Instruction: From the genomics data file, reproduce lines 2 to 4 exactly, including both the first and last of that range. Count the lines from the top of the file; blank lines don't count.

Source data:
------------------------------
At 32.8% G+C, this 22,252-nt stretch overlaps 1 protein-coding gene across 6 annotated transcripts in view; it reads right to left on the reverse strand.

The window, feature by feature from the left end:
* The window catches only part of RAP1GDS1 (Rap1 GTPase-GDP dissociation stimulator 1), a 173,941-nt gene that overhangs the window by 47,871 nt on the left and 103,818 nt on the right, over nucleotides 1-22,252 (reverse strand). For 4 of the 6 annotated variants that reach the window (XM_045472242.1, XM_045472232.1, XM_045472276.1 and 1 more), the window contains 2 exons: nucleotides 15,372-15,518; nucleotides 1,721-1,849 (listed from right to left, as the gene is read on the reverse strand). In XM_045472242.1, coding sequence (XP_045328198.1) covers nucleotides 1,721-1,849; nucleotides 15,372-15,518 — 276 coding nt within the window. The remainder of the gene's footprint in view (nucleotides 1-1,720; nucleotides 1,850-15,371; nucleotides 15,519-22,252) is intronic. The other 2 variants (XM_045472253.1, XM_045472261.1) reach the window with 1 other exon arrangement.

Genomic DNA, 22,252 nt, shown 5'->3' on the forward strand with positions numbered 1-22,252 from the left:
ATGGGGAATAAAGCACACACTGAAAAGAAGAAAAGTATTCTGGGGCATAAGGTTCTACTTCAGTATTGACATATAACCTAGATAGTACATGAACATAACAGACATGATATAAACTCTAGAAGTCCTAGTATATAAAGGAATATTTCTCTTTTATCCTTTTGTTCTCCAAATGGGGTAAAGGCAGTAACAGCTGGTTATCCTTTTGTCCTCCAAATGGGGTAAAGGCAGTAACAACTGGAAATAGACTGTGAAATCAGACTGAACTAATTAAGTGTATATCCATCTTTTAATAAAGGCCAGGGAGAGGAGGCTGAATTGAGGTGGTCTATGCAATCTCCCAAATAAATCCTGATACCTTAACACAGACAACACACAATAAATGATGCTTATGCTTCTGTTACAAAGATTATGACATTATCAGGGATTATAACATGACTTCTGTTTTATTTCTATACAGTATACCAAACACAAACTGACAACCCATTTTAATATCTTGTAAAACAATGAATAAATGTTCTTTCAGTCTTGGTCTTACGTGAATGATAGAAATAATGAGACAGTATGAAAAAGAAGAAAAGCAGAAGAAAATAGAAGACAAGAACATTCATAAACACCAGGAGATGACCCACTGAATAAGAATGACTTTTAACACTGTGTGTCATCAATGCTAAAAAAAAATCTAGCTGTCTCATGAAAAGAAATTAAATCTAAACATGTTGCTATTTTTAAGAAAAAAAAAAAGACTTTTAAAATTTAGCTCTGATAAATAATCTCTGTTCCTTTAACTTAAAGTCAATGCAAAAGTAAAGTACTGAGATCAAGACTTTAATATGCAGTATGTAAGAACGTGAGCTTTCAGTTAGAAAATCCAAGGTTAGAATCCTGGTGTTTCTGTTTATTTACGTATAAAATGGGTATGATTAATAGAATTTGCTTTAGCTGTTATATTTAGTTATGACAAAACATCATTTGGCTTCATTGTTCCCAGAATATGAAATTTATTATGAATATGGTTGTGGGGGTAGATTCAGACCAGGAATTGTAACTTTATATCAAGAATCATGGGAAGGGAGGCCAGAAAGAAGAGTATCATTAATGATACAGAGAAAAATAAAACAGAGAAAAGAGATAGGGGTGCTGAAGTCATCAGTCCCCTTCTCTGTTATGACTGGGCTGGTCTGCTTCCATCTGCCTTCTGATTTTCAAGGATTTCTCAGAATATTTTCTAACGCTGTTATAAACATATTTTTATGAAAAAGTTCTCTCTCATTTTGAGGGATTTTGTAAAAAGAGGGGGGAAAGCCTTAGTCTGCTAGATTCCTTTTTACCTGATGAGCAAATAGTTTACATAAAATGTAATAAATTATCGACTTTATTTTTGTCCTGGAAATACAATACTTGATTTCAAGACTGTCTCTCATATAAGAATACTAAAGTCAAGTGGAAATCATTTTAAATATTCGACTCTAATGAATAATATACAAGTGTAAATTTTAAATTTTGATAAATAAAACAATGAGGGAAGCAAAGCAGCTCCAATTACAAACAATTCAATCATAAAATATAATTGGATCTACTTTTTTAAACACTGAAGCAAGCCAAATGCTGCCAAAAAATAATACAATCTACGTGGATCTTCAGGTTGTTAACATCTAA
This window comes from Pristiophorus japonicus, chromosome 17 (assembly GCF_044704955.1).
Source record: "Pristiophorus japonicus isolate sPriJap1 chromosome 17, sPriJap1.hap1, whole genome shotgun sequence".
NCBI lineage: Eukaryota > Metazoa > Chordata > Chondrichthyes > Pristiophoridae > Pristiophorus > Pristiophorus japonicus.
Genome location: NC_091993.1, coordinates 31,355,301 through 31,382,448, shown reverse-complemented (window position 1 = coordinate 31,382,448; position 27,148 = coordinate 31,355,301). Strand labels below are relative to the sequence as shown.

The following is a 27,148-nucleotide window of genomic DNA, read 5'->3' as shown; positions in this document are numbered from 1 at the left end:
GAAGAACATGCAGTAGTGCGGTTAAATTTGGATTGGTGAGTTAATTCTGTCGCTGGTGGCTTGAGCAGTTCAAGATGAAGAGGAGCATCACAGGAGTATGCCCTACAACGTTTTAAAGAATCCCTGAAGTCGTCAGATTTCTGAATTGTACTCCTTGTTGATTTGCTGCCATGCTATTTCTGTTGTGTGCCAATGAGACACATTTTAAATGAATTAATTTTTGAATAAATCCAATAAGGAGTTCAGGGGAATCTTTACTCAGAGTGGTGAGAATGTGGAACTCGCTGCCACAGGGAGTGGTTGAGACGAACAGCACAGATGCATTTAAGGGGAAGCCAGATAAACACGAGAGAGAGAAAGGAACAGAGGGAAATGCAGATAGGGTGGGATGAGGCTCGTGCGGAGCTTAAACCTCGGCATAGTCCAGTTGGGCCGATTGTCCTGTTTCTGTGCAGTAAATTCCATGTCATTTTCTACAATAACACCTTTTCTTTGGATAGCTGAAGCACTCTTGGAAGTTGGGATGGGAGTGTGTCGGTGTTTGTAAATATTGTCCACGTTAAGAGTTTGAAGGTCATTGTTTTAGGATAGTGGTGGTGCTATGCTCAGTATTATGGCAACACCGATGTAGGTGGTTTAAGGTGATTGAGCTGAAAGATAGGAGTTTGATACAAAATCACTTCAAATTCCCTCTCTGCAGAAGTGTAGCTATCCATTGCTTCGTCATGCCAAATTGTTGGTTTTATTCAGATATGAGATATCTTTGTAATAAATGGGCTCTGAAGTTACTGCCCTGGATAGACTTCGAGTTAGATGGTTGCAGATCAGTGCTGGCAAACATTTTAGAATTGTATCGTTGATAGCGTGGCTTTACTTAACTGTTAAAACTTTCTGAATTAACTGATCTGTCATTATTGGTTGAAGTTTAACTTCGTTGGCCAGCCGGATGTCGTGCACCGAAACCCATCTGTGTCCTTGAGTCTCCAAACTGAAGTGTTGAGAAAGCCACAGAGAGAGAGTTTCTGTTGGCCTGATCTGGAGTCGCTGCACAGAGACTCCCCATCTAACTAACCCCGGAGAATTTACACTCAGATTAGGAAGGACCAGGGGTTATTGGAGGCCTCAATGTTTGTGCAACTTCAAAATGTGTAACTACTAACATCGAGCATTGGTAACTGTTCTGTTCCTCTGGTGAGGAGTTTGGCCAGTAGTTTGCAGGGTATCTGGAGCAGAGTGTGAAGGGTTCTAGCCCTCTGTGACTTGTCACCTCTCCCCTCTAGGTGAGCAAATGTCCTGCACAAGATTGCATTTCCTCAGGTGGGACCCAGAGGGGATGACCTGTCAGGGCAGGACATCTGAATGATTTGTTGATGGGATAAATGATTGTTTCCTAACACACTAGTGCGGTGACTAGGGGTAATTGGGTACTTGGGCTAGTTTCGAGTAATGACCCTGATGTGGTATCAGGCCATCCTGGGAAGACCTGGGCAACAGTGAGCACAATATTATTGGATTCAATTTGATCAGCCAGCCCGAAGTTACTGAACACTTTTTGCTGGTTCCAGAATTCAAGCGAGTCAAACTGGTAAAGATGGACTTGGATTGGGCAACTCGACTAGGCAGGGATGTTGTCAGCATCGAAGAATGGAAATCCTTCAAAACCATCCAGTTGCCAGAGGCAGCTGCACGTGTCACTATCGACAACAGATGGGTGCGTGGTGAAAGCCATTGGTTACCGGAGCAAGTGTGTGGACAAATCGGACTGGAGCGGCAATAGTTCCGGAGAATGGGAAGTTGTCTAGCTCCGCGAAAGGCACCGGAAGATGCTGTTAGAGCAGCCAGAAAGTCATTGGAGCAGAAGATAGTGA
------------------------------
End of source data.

The window, feature by feature from the left end:
* The window catches only part of RAP1GDS1 (Rap1 GTPase-GDP dissociation stimulator 1), a 173,941-nt gene that overhangs the window by 47,871 nt on the left and 103,818 nt on the right, over nucleotides 1-22,252 (reverse strand). For 4 of the 6 annotated variants that reach the window (XM_045472242.1, XM_045472232.1, XM_045472276.1 and 1 more), the window contains 2 exons: nucleotides 15,372-15,518; nucleotides 1,721-1,849 (listed from right to left, as the gene is read on the reverse strand). In XM_045472242.1, coding sequence (XP_045328198.1) covers nucleotides 1,721-1,849; nucleotides 15,372-15,518 — 276 coding nt within the window. The remainder of the gene's footprint in view (nucleotides 1-1,720; nucleotides 1,850-15,371; nucleotides 15,519-22,252) is intronic. The other 2 variants (XM_045472253.1, XM_045472261.1) reach the window with 1 other exon arrangement.

Genomic DNA, 22,252 nt, shown 5'->3' on the forward strand with positions numbered 1-22,252 from the left: